Thumper…

January 1, 2013

Pribaikalsky National Park Bolshoe Goloustnoe

For the regular readers, you’ll know that it’s been a while since I’ve updated about my trip, which I finished way back in July. I’ve left you hanging in Russia, on the shores of Lake Baikal at Bloshoe Goloustnoe, one of the best places in Russia. My last post, here described our first day there and brought promises of more to come. So that’s where we pick up the tour of Russia!

While I was in Uganda a few weeks ago, I’d headed out to Lake Bunyonyi in the country’s South West. I’d spent some being paddled around in a canoe on the lake by a couple of locals where they had proudly proclaimed that Lake Bunyonyi was the second deepest lake in the world. They were extremely proud of this fact. While not lost on us, our most obvious question was – “What is the deepest lake in the world then”? They didn’t know, but went back to exclaiming, this is the second deepest lake in the world. For some reason (probably due to lake of time and internet coverage) I hadn’t gotten around to looking up what was actually the deepest lake in the world.

Lake Bunyonyi, Uganda, second deepest lake in the world

Lake Bunyonyi, Uganda, second deepest lake in the world

Fast forward to Russia, about 2-3 weeks later and I’m standing on the shores of Lake Baikal.

We had gathered early for a walking tour with Eugene into the nearby Pribaikalsky National Park to see Dry Lake. I must admit, I was sure hoping this walk wasn’t too strenuous today as I was nowhere near 100%, but no way was I going to miss out.

We wandered along the shore of Lake Baikal, a nice flat easy stroll through the village, past the new tourist camps popping up and the locals enjoying their lake. Then we stopped on the edge of the lake, looking out over the water and Eugene proclaims proudly “This is the deepest lake in the world”! I’ll admit, I did a bit of a double take and got him to repeat that. “This is the deepest lake in the world” he said. I did get a bit excited at that – I had inadvertently turned my tour into the “deepest lakes of the world tour”. But still, it was nice to know the answer to my question asked about 2-3 weeks ago on the other side of the world.

The shore line of Lake Baikal, south of Bolshoe Goloustnoe village

The shore line of Lake Baikal, south of Bolshoe Goloustnoe village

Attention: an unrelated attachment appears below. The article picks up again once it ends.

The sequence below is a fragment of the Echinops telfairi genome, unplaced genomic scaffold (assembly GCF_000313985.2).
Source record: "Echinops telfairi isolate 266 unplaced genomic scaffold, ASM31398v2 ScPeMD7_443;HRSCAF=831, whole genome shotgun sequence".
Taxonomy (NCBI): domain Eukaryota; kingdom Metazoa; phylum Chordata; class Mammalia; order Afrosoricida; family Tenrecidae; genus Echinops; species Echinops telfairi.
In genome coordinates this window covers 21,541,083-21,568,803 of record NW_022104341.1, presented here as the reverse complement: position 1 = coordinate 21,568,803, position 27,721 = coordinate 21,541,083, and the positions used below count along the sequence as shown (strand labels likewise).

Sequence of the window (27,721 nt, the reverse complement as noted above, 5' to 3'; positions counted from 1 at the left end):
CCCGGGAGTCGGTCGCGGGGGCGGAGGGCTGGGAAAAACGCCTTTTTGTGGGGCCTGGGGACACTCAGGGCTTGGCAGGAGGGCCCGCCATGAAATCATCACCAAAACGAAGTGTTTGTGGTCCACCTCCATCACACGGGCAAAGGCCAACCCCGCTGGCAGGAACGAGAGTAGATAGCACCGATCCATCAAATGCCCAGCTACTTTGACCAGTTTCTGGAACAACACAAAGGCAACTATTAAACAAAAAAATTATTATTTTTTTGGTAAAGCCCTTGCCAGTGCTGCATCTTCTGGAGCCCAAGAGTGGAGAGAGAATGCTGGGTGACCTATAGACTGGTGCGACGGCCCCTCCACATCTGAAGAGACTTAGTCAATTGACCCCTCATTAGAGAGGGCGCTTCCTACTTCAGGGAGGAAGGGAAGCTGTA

We headed into the forest, following the narrow path that led us to Dry Lake. The area opened up and there was a body of water. I just thought this was a little side attraction along the way, not the destination – but no, we’d found Dry Lake was really wet lake. Apparently about every 3 years it fills with water and we saw it at one of those times. Perhaps to Russians, a lake that is dry 2 out of 3 years is dry enough to be called dry, but true dry lakes, like we have in Australia fill a lot less frequently than that.

Dry Lake with water, Pribaikalsky National Park, Bolshoye Goloustnoye, Russia

Dry Lake with water, Pribaikalsky National Park, Bolshoye Goloustnoye, Russia

It was great just spending some time on the shores there, a long way away from the hustle and bustle of the big cities of Moscow and St Petersburg, far enough away even from the people in the nearby village.
All too soon though we had to leave, and it seems that we left about the right time as Dry Lake is apparently quite popular and more than a few people were arriving to have a picnic there.

Posing at Dry Lake

Posing at Dry Lake

On the way back Jen met some friendly locals who were more than happy to introduce her to some of the local food – ants I think – that is meant to make a great snack if you feel a bit peckish along the way.

A local helping Jen find some bush tucker

A local helping Jen find some bush tucker

After another home cooked lunch, we went down to the local community center to share some stories on our home countries with some of the locals. I think the idea of this is to give something back into the community and inspire some of the younger ones with life outside their village. Unfortunately not many there, apparently it was school holidays.

Not everybody was enthralled at the community session...

Not everybody was enthralled at the community session…

By now the day had turned quite a lot cooler, but our time on the shores of the great Lake was running out. This meant that if our brave souls from yesterday really did want to do what “every” tourist must do and go swimming in the lake, they had to go now. The water in Lake Baikal is around 10 degrees Celsius. The wind was blowing a gale and the rest of us were rugged up (rugged up for summer time). The nearby locals couldn’t believe what they were seeing and I’m not sure whether their animated gestures were trying to dissuade the girls from going in, or laughing at them. We went for the latter.

Before the big dip, the Kiwi, Pom and Aussie

Before the big dip, the Kiwi, Pom and Aussie

Even though I wouldn’t call what Hannah and Aleisha did “swimming”, hats off to them for getting mostly in the water. Although I blinked and I think I missed it…

The Big Dip - blink and you missed it!

The Big Dip – blink and you missed it!

Another banya, followed by a home cooked meal and a special farewell cake from our hosts topped the day off.

Farewell Cake

Farewell Cake

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